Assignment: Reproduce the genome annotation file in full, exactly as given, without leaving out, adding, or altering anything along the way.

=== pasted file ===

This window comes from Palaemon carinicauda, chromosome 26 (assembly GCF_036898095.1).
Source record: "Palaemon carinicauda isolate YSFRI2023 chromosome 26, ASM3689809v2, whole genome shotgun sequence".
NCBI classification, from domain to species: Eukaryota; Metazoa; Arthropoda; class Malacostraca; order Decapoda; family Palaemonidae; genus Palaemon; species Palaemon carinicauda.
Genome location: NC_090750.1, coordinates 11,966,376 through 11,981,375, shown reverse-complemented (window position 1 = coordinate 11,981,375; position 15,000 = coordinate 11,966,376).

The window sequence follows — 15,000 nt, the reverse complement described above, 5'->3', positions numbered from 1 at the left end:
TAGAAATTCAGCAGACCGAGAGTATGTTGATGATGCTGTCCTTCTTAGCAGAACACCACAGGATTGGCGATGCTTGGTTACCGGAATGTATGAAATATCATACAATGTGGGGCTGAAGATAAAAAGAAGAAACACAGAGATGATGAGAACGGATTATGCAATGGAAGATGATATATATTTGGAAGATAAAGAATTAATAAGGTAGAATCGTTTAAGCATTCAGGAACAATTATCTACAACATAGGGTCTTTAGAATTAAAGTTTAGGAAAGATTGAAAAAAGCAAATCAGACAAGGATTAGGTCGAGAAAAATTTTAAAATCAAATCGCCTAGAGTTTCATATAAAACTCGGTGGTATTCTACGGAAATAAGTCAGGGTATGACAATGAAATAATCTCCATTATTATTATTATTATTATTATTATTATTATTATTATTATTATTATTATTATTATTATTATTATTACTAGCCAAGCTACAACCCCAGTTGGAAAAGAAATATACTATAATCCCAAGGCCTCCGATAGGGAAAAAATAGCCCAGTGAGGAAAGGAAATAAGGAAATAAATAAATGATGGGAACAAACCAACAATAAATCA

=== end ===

This window comes from Palaemon carinicauda, chromosome 26 (assembly GCF_036898095.1).
Source record: "Palaemon carinicauda isolate YSFRI2023 chromosome 26, ASM3689809v2, whole genome shotgun sequence".
NCBI classification, from domain to species: Eukaryota; Metazoa; Arthropoda; class Malacostraca; order Decapoda; family Palaemonidae; genus Palaemon; species Palaemon carinicauda.
Genome location: NC_090750.1, coordinates 11,966,376 through 11,981,375, shown reverse-complemented (window position 1 = coordinate 11,981,375; position 15,000 = coordinate 11,966,376).

The window sequence follows — 15,000 nt, the reverse complement described above, 5'->3', positions numbered from 1 at the left end:
TAGAAATTCAGCAGACCGAGAGTATGTTGATGATGCTGTCCTTCTTAGCAGAACACCACAGGATTGGCGATGCTTGGTTACCGGAATGTATGAAATATCATACAATGTGGGGCTGAAGATAAAAAGAAGAAACACAGAGATGATGAGAACGGATTATGCAATGGAAGATGATATATATTTGGAAGATAAAGAATTAATAAGGTAGAATCGTTTAAGCATTCAGGAACAATTATCTACAACATAGGGTCTTTAGAATTAAAGTTTAGGAAAGATTGAAAAAAGCAAATCAGACAAGGATTAGGTCGAGAAAAATTTTAAAATCAAATCGCCTAGAGTTTCATATAAAACTCGGTGGTATTCTACGGAAATAAGTCAGGGTATGACAATGAAATAATCTCCATTATTATTATTATTATTATTATTATTATTATTATTATTATTATTATTATTATTATTATTATTATTACTAGCCAAGCTACAACCCCAGTTGGAAAAGAAATATACTATAATCCCAAGGCCTCCGATAGGGAAAAAATAGCCCAGTGAGGAAAGGAAATAAGGAAATAAATAAATGATGGGAACAAACCAACAATAAATCA